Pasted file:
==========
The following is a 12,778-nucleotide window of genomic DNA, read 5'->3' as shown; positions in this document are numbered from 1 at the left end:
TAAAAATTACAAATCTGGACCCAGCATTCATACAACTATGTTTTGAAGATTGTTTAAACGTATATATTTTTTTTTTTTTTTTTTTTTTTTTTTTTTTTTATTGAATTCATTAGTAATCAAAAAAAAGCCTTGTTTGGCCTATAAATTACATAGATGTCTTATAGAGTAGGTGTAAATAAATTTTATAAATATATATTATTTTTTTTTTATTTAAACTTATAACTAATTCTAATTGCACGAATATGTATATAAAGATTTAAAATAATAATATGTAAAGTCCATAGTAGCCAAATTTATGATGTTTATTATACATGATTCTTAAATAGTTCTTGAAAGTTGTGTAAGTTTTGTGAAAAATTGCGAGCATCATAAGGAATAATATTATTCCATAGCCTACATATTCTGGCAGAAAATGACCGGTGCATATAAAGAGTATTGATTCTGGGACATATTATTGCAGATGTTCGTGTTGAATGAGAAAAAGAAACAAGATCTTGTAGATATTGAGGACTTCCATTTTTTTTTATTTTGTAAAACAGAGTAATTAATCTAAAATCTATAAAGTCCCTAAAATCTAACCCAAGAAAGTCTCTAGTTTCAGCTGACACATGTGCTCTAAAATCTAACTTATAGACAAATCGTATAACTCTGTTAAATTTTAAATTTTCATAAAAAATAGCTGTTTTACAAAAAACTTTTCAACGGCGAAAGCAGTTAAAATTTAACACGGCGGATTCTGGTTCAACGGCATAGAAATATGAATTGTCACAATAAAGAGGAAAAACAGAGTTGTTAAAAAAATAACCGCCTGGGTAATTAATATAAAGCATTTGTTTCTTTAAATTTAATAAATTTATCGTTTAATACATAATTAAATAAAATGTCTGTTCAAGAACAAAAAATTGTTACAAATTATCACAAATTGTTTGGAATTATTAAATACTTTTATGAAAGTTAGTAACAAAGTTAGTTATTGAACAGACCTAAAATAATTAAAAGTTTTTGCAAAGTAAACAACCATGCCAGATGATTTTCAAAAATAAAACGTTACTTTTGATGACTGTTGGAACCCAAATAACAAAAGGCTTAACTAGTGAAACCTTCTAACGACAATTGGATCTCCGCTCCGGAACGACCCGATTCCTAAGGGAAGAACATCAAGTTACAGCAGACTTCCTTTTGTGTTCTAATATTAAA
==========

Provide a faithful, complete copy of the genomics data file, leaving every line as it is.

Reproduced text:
The following is a 12,778-nucleotide window of genomic DNA, read 5'->3' as shown; positions in this document are numbered from 1 at the left end:
TAAAAATTACAAATCTGGACCCAGCATTCATACAACTATGTTTTGAAGATTGTTTAAACGTATATATTTTTTTTTTTTTTTTTTTTTTTTTTTTTTTTTATTGAATTCATTAGTAATCAAAAAAAAGCCTTGTTTGGCCTATAAATTACATAGATGTCTTATAGAGTAGGTGTAAATAAATTTTATAAATATATATTATTTTTTTTTTATTTAAACTTATAACTAATTCTAATTGCACGAATATGTATATAAAGATTTAAAATAATAATATGTAAAGTCCATAGTAGCCAAATTTATGATGTTTATTATACATGATTCTTAAATAGTTCTTGAAAGTTGTGTAAGTTTTGTGAAAAATTGCGAGCATCATAAGGAATAATATTATTCCATAGCCTACATATTCTGGCAGAAAATGACCGGTGCATATAAAGAGTATTGATTCTGGGACATATTATTGCAGATGTTCGTGTTGAATGAGAAAAAGAAACAAGATCTTGTAGATATTGAGGACTTCCATTTTTTTTTATTTTGTAAAACAGAGTAATTAATCTAAAATCTATAAAGTCCCTAAAATCTAACCCAAGAAAGTCTCTAGTTTCAGCTGACACATGTGCTCTAAAATCTAACTTATAGACAAATCGTATAACTCTGTTAAATTTTAAATTTTCATAAAAAATAGCTGTTTTACAAAAAACTTTTCAACGGCGAAAGCAGTTAAAATTTAACACGGCGGATTCTGGTTCAACGGCATAGAAATATGAATTGTCACAATAAAGAGGAAAAACAGAGTTGTTAAAAAAATAACCGCCTGGGTAATTAATATAAAGCATTTGTTTCTTTAAATTTAATAAATTTATCGTTTAATACATAATTAAATAAAATGTCTGTTCAAGAACAAAAAATTGTTACAAATTATCACAAATTGTTTGGAATTATTAAATACTTTTATGAAAGTTAGTAACAAAGTTAGTTATTGAACAGACCTAAAATAATTAAAAGTTTTTGCAAAGTAAACAACCATGCCAGATGATTTTCAAAAATAAAACGTTACTTTTGATGACTGTTGGAACCCAAATAACAAAAGGCTTAACTAGTGAAACCTTCTAACGACAATTGGATCTCCGCTCCGGAACGACCCGATTCCTAAGGGAAGAACATCAAGTTACAGCAGACTTCCTTTTGTGTTCTAATATTAAA